A Vinous Holiday in Croatia
23 July 2021
An integral member of our sales team, Amanda Sutcliffe, recently ventured to Croatia with a couple of shareholders and tasted some remarkable wines. Find out what bottles Amanda enjoyed...
I was recently treated to something of a vinous holiday, and so wanted to put virtual pen to paper to briefly re-live the lip-smacking, delectable and rare treats that were opened last week in Croatia by my exceptionally generous host. Some I had had the good fortune to try before and, as is always the case with wines such as these, it was fascinating to try them again. Some I knew the wine from other years but had never tasted the specific vintage. Others I had never tried before. All were divine.
This trip also highlighted just how careful one has to be when it comes to taking care of great wine, particularly older wines. Eating a beautiful dinner outside in the summer temperatures of Croatia, it was imperative to only have a small amount of wine in the glass – especially one like the 1990 Haut Brion – so as to drink it all before the wine began to turn in the glass and cook. It just goes to show how vital good storage is for these beloved bottles before the time comes to pull the cork and enjoy them.
I have put together my own notes from some of the wines we tasted over the course of last week, and send a huge and heartfelt thank you to my host for his kindness and generosity.
2007 Rousseau, Clos St. Jacques 1er Cru
A Premier Cru that many Grand Crus aspire to, the 2007 Clos St Jacques by Rousseau was drinking beautifully. The sweetness of the fruit and suppleness in the body that he has mastered so wonderfully well make this altogether too easy to drink. For those who want to study its form and make their tasting notes, it delivers in spades with layers and layers of complexity and purity – red berries, sweet spice and hint of earthiness together with silky tannins – but for those who simply want to sip and enjoy, it’s hard to beat.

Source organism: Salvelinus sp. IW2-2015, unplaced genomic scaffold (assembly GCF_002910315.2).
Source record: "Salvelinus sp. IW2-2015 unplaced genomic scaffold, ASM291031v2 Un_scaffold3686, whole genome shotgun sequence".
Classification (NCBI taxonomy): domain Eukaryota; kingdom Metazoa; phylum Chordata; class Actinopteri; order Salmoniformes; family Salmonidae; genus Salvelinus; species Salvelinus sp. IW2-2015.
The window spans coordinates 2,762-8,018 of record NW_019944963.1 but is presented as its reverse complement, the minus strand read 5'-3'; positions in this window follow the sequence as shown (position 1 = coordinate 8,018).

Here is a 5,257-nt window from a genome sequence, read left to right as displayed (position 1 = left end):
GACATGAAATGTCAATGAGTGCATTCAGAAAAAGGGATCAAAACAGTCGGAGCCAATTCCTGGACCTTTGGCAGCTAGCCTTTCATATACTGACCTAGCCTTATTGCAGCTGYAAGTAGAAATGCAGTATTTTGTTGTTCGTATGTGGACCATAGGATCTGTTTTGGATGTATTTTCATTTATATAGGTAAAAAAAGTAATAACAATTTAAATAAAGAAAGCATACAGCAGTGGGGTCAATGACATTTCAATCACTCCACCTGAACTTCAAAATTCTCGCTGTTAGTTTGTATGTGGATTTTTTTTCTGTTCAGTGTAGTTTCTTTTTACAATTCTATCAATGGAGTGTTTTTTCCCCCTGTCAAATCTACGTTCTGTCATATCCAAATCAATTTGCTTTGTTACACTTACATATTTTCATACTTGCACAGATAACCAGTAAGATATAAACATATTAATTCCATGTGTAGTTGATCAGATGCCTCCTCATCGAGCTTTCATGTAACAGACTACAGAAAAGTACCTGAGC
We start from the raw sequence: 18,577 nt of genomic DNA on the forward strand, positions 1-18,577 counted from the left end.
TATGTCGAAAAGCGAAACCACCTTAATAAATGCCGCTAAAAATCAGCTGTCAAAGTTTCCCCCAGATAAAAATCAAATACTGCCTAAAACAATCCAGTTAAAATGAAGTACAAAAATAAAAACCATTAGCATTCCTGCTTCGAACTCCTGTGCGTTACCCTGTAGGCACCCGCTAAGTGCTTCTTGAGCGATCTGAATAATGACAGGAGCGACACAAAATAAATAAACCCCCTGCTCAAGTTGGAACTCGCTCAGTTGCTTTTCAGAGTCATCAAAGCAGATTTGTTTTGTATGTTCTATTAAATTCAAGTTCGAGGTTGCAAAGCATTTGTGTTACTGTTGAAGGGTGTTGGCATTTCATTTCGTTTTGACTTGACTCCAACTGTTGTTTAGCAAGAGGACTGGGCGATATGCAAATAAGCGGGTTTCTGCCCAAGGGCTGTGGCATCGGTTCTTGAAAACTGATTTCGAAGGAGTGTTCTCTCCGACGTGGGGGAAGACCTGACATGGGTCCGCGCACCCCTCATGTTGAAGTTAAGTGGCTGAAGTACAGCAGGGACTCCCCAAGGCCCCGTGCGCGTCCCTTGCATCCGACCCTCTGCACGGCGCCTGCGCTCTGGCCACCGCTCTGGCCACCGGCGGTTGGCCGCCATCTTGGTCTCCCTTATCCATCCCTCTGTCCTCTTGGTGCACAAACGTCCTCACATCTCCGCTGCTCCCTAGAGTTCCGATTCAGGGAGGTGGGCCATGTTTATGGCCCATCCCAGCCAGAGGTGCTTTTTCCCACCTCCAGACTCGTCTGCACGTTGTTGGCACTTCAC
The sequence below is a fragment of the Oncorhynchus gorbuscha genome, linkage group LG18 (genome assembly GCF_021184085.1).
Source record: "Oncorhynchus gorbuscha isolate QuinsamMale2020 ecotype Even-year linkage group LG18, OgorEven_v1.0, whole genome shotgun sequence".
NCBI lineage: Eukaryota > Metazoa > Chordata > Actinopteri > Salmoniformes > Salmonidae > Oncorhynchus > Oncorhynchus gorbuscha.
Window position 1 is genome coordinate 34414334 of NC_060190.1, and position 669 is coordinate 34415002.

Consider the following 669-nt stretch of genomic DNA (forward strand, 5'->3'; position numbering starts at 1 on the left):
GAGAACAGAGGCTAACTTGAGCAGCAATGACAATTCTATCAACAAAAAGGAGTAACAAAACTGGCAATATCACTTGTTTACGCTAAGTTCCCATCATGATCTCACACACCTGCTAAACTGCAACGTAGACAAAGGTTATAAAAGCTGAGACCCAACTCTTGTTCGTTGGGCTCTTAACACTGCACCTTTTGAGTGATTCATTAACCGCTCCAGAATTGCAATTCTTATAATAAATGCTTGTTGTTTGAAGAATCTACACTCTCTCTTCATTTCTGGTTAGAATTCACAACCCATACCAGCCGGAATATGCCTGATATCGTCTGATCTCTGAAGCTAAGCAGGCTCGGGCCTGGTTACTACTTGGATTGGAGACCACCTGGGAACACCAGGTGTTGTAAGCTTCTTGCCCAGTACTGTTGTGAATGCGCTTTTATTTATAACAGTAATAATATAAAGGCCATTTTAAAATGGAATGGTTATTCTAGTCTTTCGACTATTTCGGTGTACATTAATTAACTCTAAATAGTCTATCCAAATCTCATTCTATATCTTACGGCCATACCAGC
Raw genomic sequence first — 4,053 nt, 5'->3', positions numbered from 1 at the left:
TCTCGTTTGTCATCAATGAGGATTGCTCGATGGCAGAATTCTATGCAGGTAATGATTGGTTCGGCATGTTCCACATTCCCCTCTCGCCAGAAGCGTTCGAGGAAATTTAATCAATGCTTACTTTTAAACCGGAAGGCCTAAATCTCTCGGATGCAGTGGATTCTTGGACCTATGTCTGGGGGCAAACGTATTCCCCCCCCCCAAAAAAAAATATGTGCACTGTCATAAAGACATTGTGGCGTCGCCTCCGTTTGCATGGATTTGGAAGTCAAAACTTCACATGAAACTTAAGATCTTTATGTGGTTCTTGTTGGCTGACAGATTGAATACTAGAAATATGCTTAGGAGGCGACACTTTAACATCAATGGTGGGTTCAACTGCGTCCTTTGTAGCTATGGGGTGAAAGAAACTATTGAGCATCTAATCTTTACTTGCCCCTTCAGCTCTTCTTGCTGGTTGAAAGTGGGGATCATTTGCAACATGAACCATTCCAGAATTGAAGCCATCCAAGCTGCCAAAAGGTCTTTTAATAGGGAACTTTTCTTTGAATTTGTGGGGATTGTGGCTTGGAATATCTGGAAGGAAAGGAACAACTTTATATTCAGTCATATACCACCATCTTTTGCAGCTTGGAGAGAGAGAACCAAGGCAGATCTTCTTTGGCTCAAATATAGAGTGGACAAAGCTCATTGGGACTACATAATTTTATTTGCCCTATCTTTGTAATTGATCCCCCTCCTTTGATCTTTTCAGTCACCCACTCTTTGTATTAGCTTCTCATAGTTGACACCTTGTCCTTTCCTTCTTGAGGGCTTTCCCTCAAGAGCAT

2006 Rousseau Clos St. Jacques 1er Cru
A tad more structured than the fleshier 2007, the 2006 is slightly more savoury on the palate resulting from notes of game and sous-bois ("sous bois" is a French term that refers to a forest-floor or undergrowth note) intermingling more with the wild strawberry and cherry notes. That said, the fruit core still surges forward keeping it fresh and lively, with a lovely intensity of flavour and a long finish.
2002 Rousseau Clos St. Jacques 1er Cru
In joint place with the 2007 as my favourite CSJ, the 2002 is at a wonderful stage of its life right now. Juicy, moreish and succulent, it is brimming with black cherries, red berries and dried rose petals together with a subtle mineral backbone. The tannins are so velvety that the wine slips down far too easily and the bottle evaporates disconcertingly quickly! Just gorgeous.
2002 Ponsot, Clos de la Roche Cuvee VV Grand Cru
Enjoyed out of magnum and paired with some beautifully cooked lamb chops, it is clear that Ponsot’s name is synonymous with great Clos de la Roche with good reason; in a word, delicious. Sweet spice, floral nuances, blackberries, red cherries and plenty of silky structure, this still has plenty of fuel in the tank but it is definitely in a sweet spot right now.
1990 Haut Brion
There was a small amount of bottle variation with the two bottles opened, with one displaying more earthiness and the other more black fruits, however both were superb. My tasting notes went on and on, including notes of cassis, tobacco, saddle leather, savoury herbs, toasty notes, a hint of dried fruits (figs, prunes but subtle) and cedar box as well as the gorgeous fruits including blackberries, blackcurrants and black plums. It is opulent, decadent, and a masterful accompaniment to the fillet steak it was partnered with. I wonder how long it will continue to cruise through its drinking window? It doesn’t seem like it is going anywhere in a hurry; this is a peak which has got some staying power.
2007 Coche Dury, Volnay 1er Cru